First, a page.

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Britain turned down suicide-bomber attack on Hitler

By See-Dubya  •  January 10, 2007 01:01 PM

There was one of the sequels to The Dirty Dozen–I forget which one, but it wasn’t very good–in which the Dozen were sent into Germany in order to kill an SS Major in order to keep him from killing Hitler. The theory was that since Hitler’s crazy-evil leadership was hampering the German war effort, it was in the Allies’ interest to keep him alive and not let someone more competent take over.

Sounds far-fetched, but the Times of London suggests that may be the reasoning behind a real-life decision by the Brits not to promote a suicide mission to kill Hitler by a safecracker and explosives expert named Eddie Chapman. Chapman had been sprung from prison in the Jersey Islands by the Germans, who recruited him as a spy. Chapman promptly defected to MI5 and volunteered to use the trust of his German spymasters to get close to Hitler and blow him up. Instead, he went back and served out the war as a double agent working for England, but so convincing that the Germans gave him an Iron Cross.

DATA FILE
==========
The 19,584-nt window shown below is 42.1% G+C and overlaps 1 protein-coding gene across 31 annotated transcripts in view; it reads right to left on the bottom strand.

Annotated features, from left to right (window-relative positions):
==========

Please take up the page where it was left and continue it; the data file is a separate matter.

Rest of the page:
Other reasons the Brits may not have signed off on the project included a distrust of Chapman’s criminal past, and also a fear of Nazi reprisals against civilians–as happened after the assassination of Gestapo demon Reinhard Heydrich, about which I have some thoughts here.

Like Kubis and Gabcik, whom I talk about there, Eddie Chapman’s bravery ought to make him a household name today. But hell, there are thousands of heroes in Iraq and Afghanistan right now whose names out to be commonplace. I am deeply ashamed that I know very few of them, but I hope history will correct the record.

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